First, although it applies primarily to electric cars rather than motorcycles, NHTSA requires electric vehicles to emit sounds at speeds of up to 19 mph. These sounds can’t sound like anything natural and need to be loud enough for pedestrians to hear them clearly, Roadshow says. So legally the LiveWire One has to be loud enough for people to hear it coming.

Second, in 2015, NHTSA published a study on noise from electric motorcycles and heavy-duty vehicles. Granted, the study only looked at two bikes, a Zero S and a Brammo Energia. Anyway, at 19 mph the S put out 59.6 decibels of noise and the Enertia gave out a whoop of 66.5 decibels. For comparison, typical suburban background noise peaks at 50 decibels while a car passing you on a city street emits around 70 decibels. In short, the sounds of electric motorcycles are powerful enough to catch your attention.

Plus, I can personally confirm that the LiveWire One 2022 is loud enough to get noticed. I was passing a suburban train station, going 20-25 mph, just as a bus was idling in the other lane. Yet the whine of the One’s turbine still made someone sitting on a bench in front of the station look up from their phone and follow my progress. If the sound of this bike can cut through the racket of a bus, it should be just fine in car-only traffic.

The LiveWire One has strong standard security features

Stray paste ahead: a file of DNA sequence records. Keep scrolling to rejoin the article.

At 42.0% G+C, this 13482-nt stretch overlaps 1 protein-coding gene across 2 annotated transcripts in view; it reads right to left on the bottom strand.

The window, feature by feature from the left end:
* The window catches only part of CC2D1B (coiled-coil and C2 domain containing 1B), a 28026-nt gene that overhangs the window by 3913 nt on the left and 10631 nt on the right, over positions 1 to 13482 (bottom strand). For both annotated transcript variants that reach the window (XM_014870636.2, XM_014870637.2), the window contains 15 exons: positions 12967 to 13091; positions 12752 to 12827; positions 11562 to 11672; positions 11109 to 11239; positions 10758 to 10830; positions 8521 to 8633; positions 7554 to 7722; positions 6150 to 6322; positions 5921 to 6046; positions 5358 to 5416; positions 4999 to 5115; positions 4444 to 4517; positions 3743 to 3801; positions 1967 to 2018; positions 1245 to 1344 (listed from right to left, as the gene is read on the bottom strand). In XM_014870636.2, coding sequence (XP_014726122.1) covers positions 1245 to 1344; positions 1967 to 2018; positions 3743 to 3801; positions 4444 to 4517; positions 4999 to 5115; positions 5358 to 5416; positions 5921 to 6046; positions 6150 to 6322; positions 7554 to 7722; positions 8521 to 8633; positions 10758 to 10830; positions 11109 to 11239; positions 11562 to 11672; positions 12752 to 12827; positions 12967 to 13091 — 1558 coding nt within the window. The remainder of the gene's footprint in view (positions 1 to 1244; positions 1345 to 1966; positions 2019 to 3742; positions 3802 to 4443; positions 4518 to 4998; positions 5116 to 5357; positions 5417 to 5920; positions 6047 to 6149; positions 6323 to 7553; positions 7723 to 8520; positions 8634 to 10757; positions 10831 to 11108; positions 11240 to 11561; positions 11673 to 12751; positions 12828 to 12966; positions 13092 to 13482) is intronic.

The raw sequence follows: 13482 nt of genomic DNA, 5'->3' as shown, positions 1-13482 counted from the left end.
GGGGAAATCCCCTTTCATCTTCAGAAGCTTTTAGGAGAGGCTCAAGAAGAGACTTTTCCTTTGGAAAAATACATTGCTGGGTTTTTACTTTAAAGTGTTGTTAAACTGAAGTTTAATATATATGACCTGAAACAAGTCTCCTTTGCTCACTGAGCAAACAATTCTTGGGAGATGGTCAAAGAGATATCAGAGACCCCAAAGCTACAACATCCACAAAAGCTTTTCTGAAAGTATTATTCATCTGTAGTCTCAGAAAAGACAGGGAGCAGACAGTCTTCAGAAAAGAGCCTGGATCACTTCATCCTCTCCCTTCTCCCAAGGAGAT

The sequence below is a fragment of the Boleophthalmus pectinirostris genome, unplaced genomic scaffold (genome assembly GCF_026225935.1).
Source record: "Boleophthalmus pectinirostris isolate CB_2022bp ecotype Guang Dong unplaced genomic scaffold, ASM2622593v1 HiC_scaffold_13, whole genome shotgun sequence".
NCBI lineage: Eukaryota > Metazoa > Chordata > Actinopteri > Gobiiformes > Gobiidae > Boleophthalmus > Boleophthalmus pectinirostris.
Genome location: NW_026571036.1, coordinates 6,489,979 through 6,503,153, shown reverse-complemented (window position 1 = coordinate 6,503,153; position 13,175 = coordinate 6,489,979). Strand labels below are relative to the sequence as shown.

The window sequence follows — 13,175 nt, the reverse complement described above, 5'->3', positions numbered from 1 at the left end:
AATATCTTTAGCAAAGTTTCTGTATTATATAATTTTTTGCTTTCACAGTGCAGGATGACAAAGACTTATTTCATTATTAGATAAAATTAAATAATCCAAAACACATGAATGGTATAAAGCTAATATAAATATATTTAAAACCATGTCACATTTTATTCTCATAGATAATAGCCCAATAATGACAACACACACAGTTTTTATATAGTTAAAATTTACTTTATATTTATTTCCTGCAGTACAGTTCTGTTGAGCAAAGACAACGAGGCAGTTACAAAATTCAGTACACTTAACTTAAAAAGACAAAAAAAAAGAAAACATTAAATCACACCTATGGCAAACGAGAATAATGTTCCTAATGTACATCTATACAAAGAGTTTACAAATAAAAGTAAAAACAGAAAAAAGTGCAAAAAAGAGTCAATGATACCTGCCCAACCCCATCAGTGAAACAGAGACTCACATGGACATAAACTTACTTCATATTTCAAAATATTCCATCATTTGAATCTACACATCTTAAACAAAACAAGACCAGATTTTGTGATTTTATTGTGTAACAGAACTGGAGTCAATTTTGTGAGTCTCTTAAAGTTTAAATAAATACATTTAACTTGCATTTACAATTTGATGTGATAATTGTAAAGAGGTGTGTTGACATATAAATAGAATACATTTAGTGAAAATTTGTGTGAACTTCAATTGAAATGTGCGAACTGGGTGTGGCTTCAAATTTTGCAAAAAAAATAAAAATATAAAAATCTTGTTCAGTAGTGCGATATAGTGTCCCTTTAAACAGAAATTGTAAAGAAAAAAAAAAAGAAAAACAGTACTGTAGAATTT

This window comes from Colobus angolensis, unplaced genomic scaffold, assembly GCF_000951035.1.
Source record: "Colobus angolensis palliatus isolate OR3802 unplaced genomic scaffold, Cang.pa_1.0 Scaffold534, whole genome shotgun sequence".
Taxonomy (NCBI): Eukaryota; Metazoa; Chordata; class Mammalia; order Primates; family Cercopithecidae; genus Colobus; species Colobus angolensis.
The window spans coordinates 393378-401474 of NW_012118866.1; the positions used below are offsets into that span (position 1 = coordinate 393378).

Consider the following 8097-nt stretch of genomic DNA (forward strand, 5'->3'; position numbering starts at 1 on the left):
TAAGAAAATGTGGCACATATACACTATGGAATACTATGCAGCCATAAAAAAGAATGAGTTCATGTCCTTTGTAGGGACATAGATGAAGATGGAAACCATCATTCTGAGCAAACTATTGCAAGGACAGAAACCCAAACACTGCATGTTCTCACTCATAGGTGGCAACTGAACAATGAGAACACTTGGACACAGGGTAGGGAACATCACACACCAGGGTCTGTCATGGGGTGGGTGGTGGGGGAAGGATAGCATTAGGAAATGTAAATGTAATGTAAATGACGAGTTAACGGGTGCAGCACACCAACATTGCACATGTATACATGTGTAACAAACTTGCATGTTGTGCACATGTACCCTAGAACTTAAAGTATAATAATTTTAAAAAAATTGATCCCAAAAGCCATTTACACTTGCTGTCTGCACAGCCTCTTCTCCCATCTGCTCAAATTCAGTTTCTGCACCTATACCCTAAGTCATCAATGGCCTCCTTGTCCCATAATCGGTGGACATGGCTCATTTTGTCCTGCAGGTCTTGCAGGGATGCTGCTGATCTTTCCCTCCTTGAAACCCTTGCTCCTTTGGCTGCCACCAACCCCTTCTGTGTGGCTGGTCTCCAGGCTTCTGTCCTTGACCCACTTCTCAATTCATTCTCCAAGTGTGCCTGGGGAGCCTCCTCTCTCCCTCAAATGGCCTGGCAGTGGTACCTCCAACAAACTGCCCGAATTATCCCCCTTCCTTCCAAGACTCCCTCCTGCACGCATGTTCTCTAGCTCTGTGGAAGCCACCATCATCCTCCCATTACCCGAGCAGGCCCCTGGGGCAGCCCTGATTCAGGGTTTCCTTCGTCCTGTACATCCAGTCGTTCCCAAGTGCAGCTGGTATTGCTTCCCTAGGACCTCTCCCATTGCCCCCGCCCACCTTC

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Luckily, the LiveWire One 2022 doesn’t need a speakerphone to keep you safe. In addition to Brembo brakes, Harley-Davidson has equipped its flagship electric motorcycle with several standard safety features:

  • Improved cornering ABS
  • Drag-Torque Slip Control (rear wheel slip control)
  • Improved cornering traction control

Each of the One’s ride modes adjusts traction control as well as regenerative braking, throttle response and power settings. Additionally, in addition to the four built-in modes – Rain, Autonomy, Road and Sport – the bike has three customizable modes. And rain mode’s gentle throttle and power settings came in handy after a brief downpour. Even with the streets of Chicago soaking wet and an overenthusiastic Prius driver squealing his tires, the One pulled away from stops without a single tire noise.

You don’t need loud noises and wild sounds to be safe on an electric motorcycle

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Speaking of chirping, that’s ultimately what’s at the heart of the LiveWire One’s loudness concerns. One of the fundamental principles of motorcycle safety is to “assume you are invisible”. And some runners think the best way to get around is through noisy pipes. But you don’t need loud sounds to be seen on a LiveWire One or any other electric motorcycle.

First, ATGATT: all the gear, all the time. Also, make sure your gear is brightly colored or at least reflective. Second, move into your lane, stay in view of others’ mirrors, and maintain a two-second gap. And while loud pipes won’t save lives, using your horn wisely can help.

In short, yes, the 2022 LiveWire One is strong enough to make its presence known on the road. However, the sounds it makes are not its or your main security tools.